The Royal Wood: A few words on Juglans regia :: Terry Wieland

English walnut—the favored wood for gunstocks for centuries—is both a difficult topic and an easy one.

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NSSF Action Alert: The Sportsmen’s Act of 2012 Needs your Help

The Sportsmen’s Act of 2012 Needs Your Help

Call your U.S. Senators to keep it Alive!

The Sportsmen’s Act of 2012 (S.3525) still can be enacted in this Congress if we keep the pressure on. All hunters, target shooters and firearms owners should call your senators today and urge them to work in a bipartisan manner to resolve budgetary concerns raised on Monday so the Sportsmen’s Act can be brought back to the floor for a vote on final passage. There are ongoing negotiations but time is running short. Tell your senators to compromise and reach a bipartisan agreement now.

The Sportsmen’s Act is the most important package of measures for the benefit of sportsmen in a generation. It took a great deal of work to bring together no less than 46 of the nation’s leading sportsmen and conservation groups including NSSF, NRA, Congressional Sportsmen’s Foundation, Ducks Unlimited, American Sportfishing Association, International Game Fish Association, Center for Coastal Conservation, and Boone and Crockett Club to champion S.3525.

Call the U.S. Capitol Switchboard at 202-224-3121 to urge your senators to continue their bipartisan work on The Sportsmen’s Act of 2012. Let’s get the bill passed before the end of the 112th Congress. Find complete contact information for your elected officials here.

Click here to Contact Your Senators

Visit NSSF’s Government Relations site at

Hunters :: By Chris Dombrowski

Behind three bird dogs, two men walk up the middle of a gravel road, shotguns slung over their shoulders: a hunter and a poet trailing two ticked-up setters and an old grey-faced black Lab.

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These, Among Many: A Gallery of Good Fortune :: By Robert DeMott

In southeastern Ohio, where I have lived since 1969 (transplanted from New England), ruffed grouse, my main hunting obsession for most of my time here, have become so scarce that pursuing them has become at worst utterly futile, and at best an elegiac exercise, like remembering the faintest strains of long-gone music, or the first kiss with Mary Lou what’s-her-name.

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IDP in the Field :: By Jim Stenson

Ask any writer and they will probably tell you that it is substantially easier to write a complete novel than a short story or a component essay. I have recently learned the hard way that this axiom applies to film as well; it appears to be much easier to shoot and edit a full-length film than a short 90-second video.

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Grail Gun: With Parsifal in the North Woods :: by Terry Wieland

In 1995, during a visit to Holland & Holland in London, I experienced what proved to be a life-changing event: I handled, for the first time, a Boss & Co. game gun from 1910.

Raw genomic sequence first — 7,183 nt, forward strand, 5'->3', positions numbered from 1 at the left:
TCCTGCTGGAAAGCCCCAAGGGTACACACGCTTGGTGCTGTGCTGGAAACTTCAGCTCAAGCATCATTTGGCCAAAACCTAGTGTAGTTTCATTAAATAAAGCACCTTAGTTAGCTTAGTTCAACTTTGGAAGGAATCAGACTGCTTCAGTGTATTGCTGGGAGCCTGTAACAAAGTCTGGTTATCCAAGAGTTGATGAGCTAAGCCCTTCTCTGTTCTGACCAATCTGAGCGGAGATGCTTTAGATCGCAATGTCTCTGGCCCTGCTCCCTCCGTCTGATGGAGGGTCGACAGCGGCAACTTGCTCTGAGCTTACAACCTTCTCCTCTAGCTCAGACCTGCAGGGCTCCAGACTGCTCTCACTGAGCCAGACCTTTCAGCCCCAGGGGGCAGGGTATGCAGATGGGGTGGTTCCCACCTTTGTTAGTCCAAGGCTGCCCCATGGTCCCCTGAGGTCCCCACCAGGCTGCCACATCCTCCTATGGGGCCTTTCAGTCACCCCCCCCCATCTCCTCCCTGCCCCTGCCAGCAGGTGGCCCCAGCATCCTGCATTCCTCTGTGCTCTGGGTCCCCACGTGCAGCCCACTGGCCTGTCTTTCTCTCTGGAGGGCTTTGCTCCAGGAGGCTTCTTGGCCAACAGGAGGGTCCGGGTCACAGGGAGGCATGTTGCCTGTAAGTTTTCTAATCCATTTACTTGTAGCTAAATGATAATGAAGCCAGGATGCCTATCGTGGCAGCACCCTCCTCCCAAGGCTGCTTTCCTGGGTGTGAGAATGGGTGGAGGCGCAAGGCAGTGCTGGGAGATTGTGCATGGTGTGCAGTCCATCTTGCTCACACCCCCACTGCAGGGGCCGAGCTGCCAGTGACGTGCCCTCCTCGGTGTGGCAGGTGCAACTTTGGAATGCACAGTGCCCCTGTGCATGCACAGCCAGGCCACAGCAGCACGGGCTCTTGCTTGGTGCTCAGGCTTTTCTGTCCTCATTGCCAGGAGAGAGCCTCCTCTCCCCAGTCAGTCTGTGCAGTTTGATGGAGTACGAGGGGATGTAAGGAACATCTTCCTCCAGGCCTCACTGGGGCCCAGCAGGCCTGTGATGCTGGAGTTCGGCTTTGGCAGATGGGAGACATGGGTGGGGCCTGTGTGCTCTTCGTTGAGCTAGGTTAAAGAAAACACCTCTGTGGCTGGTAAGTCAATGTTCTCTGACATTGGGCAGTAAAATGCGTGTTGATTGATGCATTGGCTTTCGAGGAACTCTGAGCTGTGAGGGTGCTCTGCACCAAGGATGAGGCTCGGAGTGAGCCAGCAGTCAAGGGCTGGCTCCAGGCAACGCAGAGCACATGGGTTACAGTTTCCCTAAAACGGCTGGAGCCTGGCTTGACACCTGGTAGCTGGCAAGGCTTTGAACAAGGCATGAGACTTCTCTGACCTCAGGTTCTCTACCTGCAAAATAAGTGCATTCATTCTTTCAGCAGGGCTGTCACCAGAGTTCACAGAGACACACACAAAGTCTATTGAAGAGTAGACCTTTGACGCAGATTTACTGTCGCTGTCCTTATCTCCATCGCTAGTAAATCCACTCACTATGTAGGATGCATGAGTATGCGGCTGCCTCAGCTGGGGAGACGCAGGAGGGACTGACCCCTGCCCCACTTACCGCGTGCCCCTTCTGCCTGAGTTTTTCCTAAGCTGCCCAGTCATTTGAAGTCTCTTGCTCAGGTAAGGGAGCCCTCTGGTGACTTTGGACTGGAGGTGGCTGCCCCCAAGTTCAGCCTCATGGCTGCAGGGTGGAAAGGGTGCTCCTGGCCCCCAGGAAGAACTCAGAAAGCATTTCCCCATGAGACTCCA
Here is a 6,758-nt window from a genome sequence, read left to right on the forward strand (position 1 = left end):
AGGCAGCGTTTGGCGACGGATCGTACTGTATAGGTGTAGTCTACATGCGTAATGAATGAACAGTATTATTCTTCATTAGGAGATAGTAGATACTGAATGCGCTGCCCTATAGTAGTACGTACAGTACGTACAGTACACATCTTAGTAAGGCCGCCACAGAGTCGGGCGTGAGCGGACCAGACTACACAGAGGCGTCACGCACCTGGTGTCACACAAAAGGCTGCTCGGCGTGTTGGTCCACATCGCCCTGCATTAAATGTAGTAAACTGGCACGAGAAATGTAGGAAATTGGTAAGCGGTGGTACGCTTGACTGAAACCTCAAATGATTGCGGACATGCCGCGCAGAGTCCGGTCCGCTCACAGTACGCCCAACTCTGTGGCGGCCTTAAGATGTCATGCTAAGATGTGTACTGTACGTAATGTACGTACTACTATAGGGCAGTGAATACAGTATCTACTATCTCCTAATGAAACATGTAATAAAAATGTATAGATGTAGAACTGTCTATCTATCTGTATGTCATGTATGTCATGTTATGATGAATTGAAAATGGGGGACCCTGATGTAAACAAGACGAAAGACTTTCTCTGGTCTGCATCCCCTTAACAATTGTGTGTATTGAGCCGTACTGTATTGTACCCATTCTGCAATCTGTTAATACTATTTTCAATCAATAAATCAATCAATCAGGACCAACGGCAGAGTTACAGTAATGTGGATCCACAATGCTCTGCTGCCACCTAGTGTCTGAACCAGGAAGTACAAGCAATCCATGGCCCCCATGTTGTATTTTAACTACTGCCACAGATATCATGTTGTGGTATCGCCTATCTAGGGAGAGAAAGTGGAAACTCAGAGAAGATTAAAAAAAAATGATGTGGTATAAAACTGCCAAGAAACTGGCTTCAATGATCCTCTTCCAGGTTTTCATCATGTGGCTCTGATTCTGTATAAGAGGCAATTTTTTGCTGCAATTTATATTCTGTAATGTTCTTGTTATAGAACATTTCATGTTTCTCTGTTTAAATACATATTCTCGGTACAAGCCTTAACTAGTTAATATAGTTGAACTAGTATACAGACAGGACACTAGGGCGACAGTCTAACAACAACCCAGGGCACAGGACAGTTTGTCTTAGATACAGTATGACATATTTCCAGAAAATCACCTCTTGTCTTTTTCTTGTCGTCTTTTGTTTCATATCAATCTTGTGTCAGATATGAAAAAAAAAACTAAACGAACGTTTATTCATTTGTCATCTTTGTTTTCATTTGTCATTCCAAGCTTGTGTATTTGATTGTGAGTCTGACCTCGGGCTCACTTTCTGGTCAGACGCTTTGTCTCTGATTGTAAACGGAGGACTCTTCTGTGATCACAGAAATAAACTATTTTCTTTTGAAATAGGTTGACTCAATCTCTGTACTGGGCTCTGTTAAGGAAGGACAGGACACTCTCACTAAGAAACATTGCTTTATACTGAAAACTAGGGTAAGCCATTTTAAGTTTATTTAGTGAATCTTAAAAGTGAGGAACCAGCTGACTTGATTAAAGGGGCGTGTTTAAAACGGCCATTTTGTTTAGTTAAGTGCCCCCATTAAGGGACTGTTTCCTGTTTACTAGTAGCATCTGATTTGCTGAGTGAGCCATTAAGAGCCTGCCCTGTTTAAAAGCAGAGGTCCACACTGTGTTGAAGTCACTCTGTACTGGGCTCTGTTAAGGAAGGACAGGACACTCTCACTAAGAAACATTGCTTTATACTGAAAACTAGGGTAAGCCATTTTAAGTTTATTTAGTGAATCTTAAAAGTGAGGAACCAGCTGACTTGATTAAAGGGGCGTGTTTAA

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Home to Roost: Where Doves Come in Droves by Terry Wieland

It was one of those deep, dark, velvety, southern-hemisphere nights, the kind where the sky goes black and opens like a flower, and you wonder how there could possibly be so many stars.

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Writer-in-Residence, Replications :: By Rick Bass

When I was younger, and my dogs and I would find birds in the exact same spot year after year, I would sometimes feel a little guilty about it, as if we weren’t really quite hunting. It seemed we were using the knowledge of previous years rather than the more primal and direct responses of scent, sight, sound, intuition.

Such encounters seemed to be lacking the wild extravagance, flamboyance, and stunning originality of finding birds in new places, or places where you did not expect them, or places where you expected them but have never found them before. It’s as if the dogs and I knew a secret; as if the dogs and I held, in our experience, an unfamiliar advantage over the bird hiding in that one, same spot.

What I think now, however, is that there is something just as flamboyant and spectacular in the eerie parallels of sameness that proceed, now and again, finding a bird beneath the same cottonwood, or in the precise same strand of cattails. These replications call out to us to notice them more deeply, not less, in their enduring sameness: like the teacher who desires that the students learn by rote or brute force of memorization certain of the most important lessons.

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Gun Room, Combatting the Shooter’s Curse :: By Terry Wieland

At one time or another, everyone who shoots a firearm flinches. It doesn’t matter if it’s a magnum rifle, a .22 target pistol, or a 20-gauge shotgun, shoot long enough and one day you will flinch. And, when you flinch, you will in all likelihood miss whatever it was you were shooting at.

Ah, you say: So if you hit your target, it wouldn’t matter if you flinched?

The answer is yes, and that gives us an insight into the nature of shooting itself. Because, after a lifetime of shooting, watching others shoot, and reading accounts of shooting, I have come to the conclusion that everyone flinches, to some degree, every time they pull the trigger.

The difference is, when you miss, it’s called a flinch. When you don’t miss, it’s something else.

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Just a Twenty-Pound Ruffed Grouse :: By George Calef

If there is magic on this planet,” wrote Loren Eisley, “it is contained in water.” The great scientist-essayist had deep philosophical thoughts in mind, but his words also have meaning for a first time turkey hunter in the arid Texas Hill Country.

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